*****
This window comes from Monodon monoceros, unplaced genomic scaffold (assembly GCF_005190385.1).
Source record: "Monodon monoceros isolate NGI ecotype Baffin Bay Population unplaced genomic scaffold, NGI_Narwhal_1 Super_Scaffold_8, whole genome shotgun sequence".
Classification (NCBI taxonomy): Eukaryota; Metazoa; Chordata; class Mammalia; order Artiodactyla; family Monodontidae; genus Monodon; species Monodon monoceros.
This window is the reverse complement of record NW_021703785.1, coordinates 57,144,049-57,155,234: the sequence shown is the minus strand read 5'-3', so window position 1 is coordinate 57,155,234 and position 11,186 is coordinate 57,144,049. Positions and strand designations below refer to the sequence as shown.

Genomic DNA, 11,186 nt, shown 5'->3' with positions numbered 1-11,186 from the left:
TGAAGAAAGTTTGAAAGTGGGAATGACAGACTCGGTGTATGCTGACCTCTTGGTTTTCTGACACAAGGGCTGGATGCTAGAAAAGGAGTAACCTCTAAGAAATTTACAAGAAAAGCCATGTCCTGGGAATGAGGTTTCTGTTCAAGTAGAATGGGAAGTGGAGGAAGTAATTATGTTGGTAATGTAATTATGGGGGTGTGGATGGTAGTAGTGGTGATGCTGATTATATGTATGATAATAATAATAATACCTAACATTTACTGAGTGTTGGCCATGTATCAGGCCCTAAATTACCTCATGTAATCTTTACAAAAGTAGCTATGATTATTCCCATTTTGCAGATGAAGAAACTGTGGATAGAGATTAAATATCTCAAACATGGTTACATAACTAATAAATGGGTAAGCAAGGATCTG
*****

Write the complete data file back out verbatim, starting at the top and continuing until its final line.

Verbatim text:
This window comes from Monodon monoceros, unplaced genomic scaffold (assembly GCF_005190385.1).
Source record: "Monodon monoceros isolate NGI ecotype Baffin Bay Population unplaced genomic scaffold, NGI_Narwhal_1 Super_Scaffold_8, whole genome shotgun sequence".
Classification (NCBI taxonomy): Eukaryota; Metazoa; Chordata; class Mammalia; order Artiodactyla; family Monodontidae; genus Monodon; species Monodon monoceros.
This window is the reverse complement of record NW_021703785.1, coordinates 57,144,049-57,155,234: the sequence shown is the minus strand read 5'-3', so window position 1 is coordinate 57,155,234 and position 11,186 is coordinate 57,144,049. Positions and strand designations below refer to the sequence as shown.

Genomic DNA, 11,186 nt, shown 5'->3' with positions numbered 1-11,186 from the left:
TGAAGAAAGTTTGAAAGTGGGAATGACAGACTCGGTGTATGCTGACCTCTTGGTTTTCTGACACAAGGGCTGGATGCTAGAAAAGGAGTAACCTCTAAGAAATTTACAAGAAAAGCCATGTCCTGGGAATGAGGTTTCTGTTCAAGTAGAATGGGAAGTGGAGGAAGTAATTATGTTGGTAATGTAATTATGGGGGTGTGGATGGTAGTAGTGGTGATGCTGATTATATGTATGATAATAATAATAATACCTAACATTTACTGAGTGTTGGCCATGTATCAGGCCCTAAATTACCTCATGTAATCTTTACAAAAGTAGCTATGATTATTCCCATTTTGCAGATGAAGAAACTGTGGATAGAGATTAAATATCTCAAACATGGTTACATAACTAATAAATGGGTAAGCAAGGATCTG